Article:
The key tenets of a regional cyber security framework

At the recent Fortinet Partner Conference 2016 in Chengdu, China, representatives from Cyber Security Malaysia (CSM), Korea Internet and Security Agency (KISA), Philippine National Police Anti-Cybercrime Group (PNP ACG), Frost & Sullivan and the host vendor shared ideas and possibilities for an Asia Pacific Security Framework.

Inspired by the tenets of the US National Institute of Standards and Technology cyber security framework, the panelists discussed incident response, culture and education, risk and resiliency, collaboration and enforcement.

Incident response

KISA, for example, has established systems and policies for incident response to mitigate distributed denial of service (DDoS) and malware attacks; and a threat intelligence-sharing program in collaboration with industry players such as Fortinet.

In the region, KISA offers complimentary incident response training to security professionals from some 20 member countries of the Asia Pacific Computer Emergency Response Team (CERT). Globally, it is forging partnerships for sharing information and collective response on cyber security issues under its Cyber Alliance of Mutual Progress (CAMP) platform.


In the Philippines, the PNP ACG was established to implement and enforce laws on cybercrimes and pursue an effective anti-cybercrime campaign in line with the PNP Patrol Plan 2030. By 2025, the PNP ACG aims to be a highly responsive and dynamic unit in enforcing laws such as the Cybercrime Prevention Act 2012 and the Data Privacy Act of 2012.

The PNP ACG’s three key capabilities include cyber response, digital forensics and cyber security. In its investigations, it seizes any electronic evidence of a cybercrime for digital forensic examinations. It also shares information obtained from vulnerability assessments and penetration testing.

Culture and Education

Meanwhile, the Cyber Security Malaysia specialist agency provides technical assistance and training services in support of the country’s cyber crisis management. Its core services include: cyber security emergency services; security quality management services; info-security professional development and outreach; and cyber security strategic engagement and research.

Apart from sharing information on cyber threat and malware attack trends, CSM plans, conducts and implements education and awareness programs to “promote a culture of positive use of ICT among society”. To build a culture of security and capacity building – one of the thrusts of Malaysia’s National Cyber Security Policy – CSM has partnered with international bodies to, for instance, develop more cyber security professionals.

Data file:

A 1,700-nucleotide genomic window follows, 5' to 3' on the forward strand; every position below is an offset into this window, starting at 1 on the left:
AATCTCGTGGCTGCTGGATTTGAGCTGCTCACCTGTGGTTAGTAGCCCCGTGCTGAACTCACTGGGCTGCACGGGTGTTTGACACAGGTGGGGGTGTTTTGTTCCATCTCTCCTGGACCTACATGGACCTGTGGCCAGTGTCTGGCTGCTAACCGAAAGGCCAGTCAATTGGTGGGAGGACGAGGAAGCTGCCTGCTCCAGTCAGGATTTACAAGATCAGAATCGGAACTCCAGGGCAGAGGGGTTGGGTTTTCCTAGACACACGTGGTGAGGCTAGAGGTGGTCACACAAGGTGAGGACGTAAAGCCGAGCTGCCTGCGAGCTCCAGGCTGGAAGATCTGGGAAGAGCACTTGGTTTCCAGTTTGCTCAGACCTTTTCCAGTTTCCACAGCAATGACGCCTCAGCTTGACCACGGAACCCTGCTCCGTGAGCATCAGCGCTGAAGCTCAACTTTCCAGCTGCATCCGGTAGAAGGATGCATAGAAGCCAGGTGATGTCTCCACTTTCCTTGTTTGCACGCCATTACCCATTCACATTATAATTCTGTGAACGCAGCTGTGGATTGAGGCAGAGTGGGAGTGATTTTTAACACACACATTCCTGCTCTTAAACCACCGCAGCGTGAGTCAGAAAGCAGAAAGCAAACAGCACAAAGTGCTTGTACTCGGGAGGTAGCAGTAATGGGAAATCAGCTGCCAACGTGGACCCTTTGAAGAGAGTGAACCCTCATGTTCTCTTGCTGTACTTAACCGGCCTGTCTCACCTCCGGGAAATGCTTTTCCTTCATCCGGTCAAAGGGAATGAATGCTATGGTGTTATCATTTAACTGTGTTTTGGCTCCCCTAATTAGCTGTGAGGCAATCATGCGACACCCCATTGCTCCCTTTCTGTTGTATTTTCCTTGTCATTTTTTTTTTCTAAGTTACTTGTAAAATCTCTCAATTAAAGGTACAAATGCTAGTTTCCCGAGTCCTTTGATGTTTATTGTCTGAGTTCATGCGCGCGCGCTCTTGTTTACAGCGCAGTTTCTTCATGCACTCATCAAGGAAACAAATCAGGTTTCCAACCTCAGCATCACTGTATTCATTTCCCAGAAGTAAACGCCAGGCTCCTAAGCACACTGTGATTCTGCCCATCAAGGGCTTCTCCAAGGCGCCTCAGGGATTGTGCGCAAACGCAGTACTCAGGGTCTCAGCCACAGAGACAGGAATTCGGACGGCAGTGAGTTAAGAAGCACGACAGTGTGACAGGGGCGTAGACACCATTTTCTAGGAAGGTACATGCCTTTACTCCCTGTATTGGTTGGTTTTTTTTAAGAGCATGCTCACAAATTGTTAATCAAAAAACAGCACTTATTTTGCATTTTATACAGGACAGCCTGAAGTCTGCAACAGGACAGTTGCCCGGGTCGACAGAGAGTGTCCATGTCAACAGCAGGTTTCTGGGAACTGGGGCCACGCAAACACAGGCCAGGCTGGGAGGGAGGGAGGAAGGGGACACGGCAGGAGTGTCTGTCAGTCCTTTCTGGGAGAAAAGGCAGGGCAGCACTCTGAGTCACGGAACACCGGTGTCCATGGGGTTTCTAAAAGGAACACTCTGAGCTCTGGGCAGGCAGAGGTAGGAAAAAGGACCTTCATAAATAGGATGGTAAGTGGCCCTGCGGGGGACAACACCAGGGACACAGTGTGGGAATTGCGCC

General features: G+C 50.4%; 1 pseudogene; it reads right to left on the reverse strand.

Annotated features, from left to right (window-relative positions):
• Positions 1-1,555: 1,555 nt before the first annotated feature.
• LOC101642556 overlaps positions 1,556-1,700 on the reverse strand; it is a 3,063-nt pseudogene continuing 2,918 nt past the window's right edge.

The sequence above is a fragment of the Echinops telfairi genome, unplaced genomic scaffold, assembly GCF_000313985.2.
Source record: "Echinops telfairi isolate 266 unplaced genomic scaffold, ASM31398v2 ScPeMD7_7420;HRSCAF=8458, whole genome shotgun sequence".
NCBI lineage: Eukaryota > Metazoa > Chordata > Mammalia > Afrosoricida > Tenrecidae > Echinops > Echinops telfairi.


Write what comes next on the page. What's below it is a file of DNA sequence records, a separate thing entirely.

Risk and resiliency

Due to the severe cyber liabilities that an organization incurs in the event of a breach, CEOs must recognize their accountability, become more security conscious and have visibility over the security posture of their organizations.

To this end, Frost & Sullivan recommends operationalizing cyber protection for defending against known threats; cyber intelligence for uncovering unknown threats; and cyber resilience for organizational readiness and responsiveness.

This entails assessments of systemic vulnerabilities, cyber drills and simulation exercises; detecting breaches, preventing attacks, and being ready for the next attack; reducing time and knowing how to respond to an attack; and enhancing cyber security awareness and forging a constant feedback loop across the organization.


Representatives from the respective national cyber security agencies agree that, beyond just sharing information, there’s a need to collaborate on a higher scale.

The ‘bad guys’ have been collaborating in the Dark Web long enough to keep way ahead of the ‘good guys’, who tend to keep information and intelligence about cyber threats highly confidential.

To help organizations achieve the cyber security framework objectives above, the Fortinet Security Fabric enables collaborative intelligence. It allows local and global threat intelligence to be shared between security devices, centrally orchestrates and coordinates responses between devices, and dynamically adapts to new threats by leveraging actionable threat intelligence.

The Security Fabric integrates and orchestrates technologies for the endpoint, access layer, network, applications, data center, content, and cloud through a single management interface, behaving as a single collaborative entity from a policy and logging perspective. Live data, logs, and events are dynamically converted into policy.